News / Africa

    Mogadishu Safer, but Still Dangerous

    A Ugandan police officer serving with the African Union Mission in Somalia's first Formed Police Unit stands at the top of an armored personnel carrier at a police station in the capital Mogadishu, August 7, 2012.A Ugandan police officer serving with the African Union Mission in Somalia's first Formed Police Unit stands at the top of an armored personnel carrier at a police station in the capital Mogadishu, August 7, 2012.
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    A Ugandan police officer serving with the African Union Mission in Somalia's first Formed Police Unit stands at the top of an armored personnel carrier at a police station in the capital Mogadishu, August 7, 2012.
    A Ugandan police officer serving with the African Union Mission in Somalia's first Formed Police Unit stands at the top of an armored personnel carrier at a police station in the capital Mogadishu, August 7, 2012.
    MOGADISHU — Today whoever visits Somalia's capital will tell you how significantly security has improved in the city. Ordinary Somalis don’t have to face the constant street fighting they endured during the last two decades.  But those involved in the process of bringing stable institutions and government to the war-torn country still face an element of danger.  Targeted killings in the city are on the rise.

    General security has improved in Mogadishu, but journalists, aid workers, and people working for government institutions still face threats to their lives.

    Eight journalists and media professionals have been killed in Somalia this year, and suicide bombers tried unsuccessfully to attack the meeting where Somalia's new constitution was passed earlier this month.

    The U.S. envoy to Somalia, Ambassador James Swan, praised individuals working with the government despite daily threats against them.

    “Let me just say we are very much impressed at the courageousness, not only for media organs but also for example members of the technical selection committee and other involved in this transition process," said Dwan. "They have shown courage, great integrity, a genuine commitment to change here in Somalia.”

    The technical selection committee that Swan mentions is working to screen and approve members of Somalia's new parliament.  The committee recently rejected more than 60 nominated legislators because of their connection to and involvement in Somalia’s civil war.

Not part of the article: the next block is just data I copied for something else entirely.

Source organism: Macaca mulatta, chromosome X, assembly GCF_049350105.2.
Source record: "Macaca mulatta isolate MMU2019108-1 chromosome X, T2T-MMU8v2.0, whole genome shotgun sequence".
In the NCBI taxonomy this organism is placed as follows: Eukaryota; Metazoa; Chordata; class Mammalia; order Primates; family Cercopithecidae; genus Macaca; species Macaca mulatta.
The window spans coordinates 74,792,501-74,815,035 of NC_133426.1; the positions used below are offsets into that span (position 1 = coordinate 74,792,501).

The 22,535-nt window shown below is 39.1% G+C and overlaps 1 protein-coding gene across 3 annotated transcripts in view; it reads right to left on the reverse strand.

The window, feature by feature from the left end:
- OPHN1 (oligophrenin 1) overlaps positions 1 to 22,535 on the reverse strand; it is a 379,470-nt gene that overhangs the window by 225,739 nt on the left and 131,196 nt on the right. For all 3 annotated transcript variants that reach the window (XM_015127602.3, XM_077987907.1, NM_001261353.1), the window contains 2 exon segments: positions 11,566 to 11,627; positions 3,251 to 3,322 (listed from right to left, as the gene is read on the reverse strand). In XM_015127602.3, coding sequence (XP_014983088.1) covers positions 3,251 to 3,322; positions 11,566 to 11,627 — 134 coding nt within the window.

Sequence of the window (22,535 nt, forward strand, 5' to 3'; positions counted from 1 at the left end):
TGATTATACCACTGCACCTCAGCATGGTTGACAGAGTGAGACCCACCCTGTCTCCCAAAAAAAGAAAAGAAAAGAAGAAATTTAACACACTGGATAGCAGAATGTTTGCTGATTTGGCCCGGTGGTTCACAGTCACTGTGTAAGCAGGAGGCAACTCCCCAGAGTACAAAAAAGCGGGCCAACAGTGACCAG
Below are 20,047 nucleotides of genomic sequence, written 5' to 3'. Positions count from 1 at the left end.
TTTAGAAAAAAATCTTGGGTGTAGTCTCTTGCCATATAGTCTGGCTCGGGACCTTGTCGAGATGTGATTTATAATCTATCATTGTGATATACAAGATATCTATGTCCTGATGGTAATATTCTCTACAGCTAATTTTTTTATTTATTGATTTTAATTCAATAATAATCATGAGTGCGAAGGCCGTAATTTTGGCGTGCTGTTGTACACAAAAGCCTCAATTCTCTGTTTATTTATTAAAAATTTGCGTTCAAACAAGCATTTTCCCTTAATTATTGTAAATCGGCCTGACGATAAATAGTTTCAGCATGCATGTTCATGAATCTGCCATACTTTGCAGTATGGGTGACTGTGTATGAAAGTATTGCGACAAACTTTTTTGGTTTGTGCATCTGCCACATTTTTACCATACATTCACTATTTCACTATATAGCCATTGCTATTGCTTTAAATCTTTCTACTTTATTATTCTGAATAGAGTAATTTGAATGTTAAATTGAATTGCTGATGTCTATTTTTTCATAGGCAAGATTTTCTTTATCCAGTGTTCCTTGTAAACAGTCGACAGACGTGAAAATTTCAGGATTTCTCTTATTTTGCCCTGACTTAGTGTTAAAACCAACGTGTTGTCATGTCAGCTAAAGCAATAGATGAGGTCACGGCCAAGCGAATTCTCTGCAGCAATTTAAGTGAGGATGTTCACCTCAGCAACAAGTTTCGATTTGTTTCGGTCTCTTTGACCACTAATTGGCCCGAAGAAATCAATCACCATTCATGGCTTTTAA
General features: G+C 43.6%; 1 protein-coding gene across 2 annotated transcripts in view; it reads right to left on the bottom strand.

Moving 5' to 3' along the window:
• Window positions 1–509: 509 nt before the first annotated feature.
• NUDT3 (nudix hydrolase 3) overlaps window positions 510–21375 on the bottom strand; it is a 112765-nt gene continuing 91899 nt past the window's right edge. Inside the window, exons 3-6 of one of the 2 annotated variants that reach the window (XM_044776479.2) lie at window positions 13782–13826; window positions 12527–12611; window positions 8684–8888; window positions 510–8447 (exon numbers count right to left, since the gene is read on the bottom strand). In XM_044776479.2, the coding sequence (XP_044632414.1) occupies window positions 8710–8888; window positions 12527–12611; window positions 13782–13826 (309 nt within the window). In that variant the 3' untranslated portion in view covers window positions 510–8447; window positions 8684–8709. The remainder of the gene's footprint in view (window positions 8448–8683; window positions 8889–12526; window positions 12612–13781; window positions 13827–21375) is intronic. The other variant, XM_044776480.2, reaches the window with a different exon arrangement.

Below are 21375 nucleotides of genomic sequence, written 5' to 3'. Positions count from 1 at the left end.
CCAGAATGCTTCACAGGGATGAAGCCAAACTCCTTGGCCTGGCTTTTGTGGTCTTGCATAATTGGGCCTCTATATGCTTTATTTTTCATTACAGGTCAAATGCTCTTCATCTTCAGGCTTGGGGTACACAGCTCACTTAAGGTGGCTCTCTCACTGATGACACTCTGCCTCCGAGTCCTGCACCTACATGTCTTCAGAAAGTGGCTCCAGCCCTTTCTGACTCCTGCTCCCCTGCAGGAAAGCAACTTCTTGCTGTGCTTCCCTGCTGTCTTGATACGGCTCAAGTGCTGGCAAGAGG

This step has angered many warlords in the city and residents fear war may break out between warlords' militias and the African Union (AU) peacekeeping force, known as AMISOM.

    Mogadishu has enjoyed a year of peace since AU troops along with Somali government forces drove the militant group al-Shabab out of the city last year.  

    The threat of street violence has not disappeared entirely.  Nearly every street and alley in Mogadishu has a checkpoint administered by clan-based militias who portray themselves as official police.

    Informed sources familiar with these checkpoints tell VOA that payment is made to the commander of each checkpoint, and depending how frequently one uses these checkpoints, drivers can pay up to $20 a day or about $200 monthly.

    For militiamen manning these checkpoints, it is the only way they can earn a living.

    Ambassador Swan said the security forces in the country, both African Union and Somali government forces, must provide a more secure environment for individuals and institutions affiliated with the country’s transition process.

    The United Nations special representative for Somalia, Augustine Mahiga, warned no one will be allowed to disturb the relative peace which the country has enjoyed for the last year.

    “The force commander of AMISOM, he has given assurance to the international partners and to the process that AMISOM is fully equipped, is fully alert, is on top of the situation and we do not expect the peace that has been won so dearly to be disturbed," said Mahiga.

    The peace will be tested in the coming days as the final members of the new parliament are selected and lawmakers then elect a new president.  The United Nations hopes the process will give Somalia its first stable central government in more than two decades.

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    by: Dr Edo McGowan from: Carpinteria CA
    September 01, 2012 8:10 PM
    Somalia, pushing the clock back to the late 1970s when the Russians just left for Ethiopia and we just left Ethiopia for Somalia---Musical chairs. For many amongst us who were old Africa hands as we opened the new USAID mission in the old Sinclair Oil Company offices, this was the cleanest and most secure city noted in all of Africa. One could walk the narrow curving streets and alleys of the old city of Mogadischu at 2 in the morning in complete safety. Bottles and cans were salvaged from our garbage as they were valuable containers, donkeys pulling carts wore diapers. Traffic was sparse but highly orderly, nothing like the crushing madness of Nairobi.The Somali shilling was trading at 5 to the dollar. I came back ten years later and one needed to buy $50 of local currency on entry. That amount would fill a Trader Joe's shopping bag and it wasn't worth the time to count. I was giving a paper on water at a convention in San Diego last year and got a Somali taxi driver and we discoursed for the half hour ride, he mentioning that now $4 will fill that same bag. I really hope that things improve as Somali are some of the most brilliant people on the globe, unblemished and selected by the roughest of Darwinian selection. Their gene pool is superb and thus a virtual treasure to the human race.

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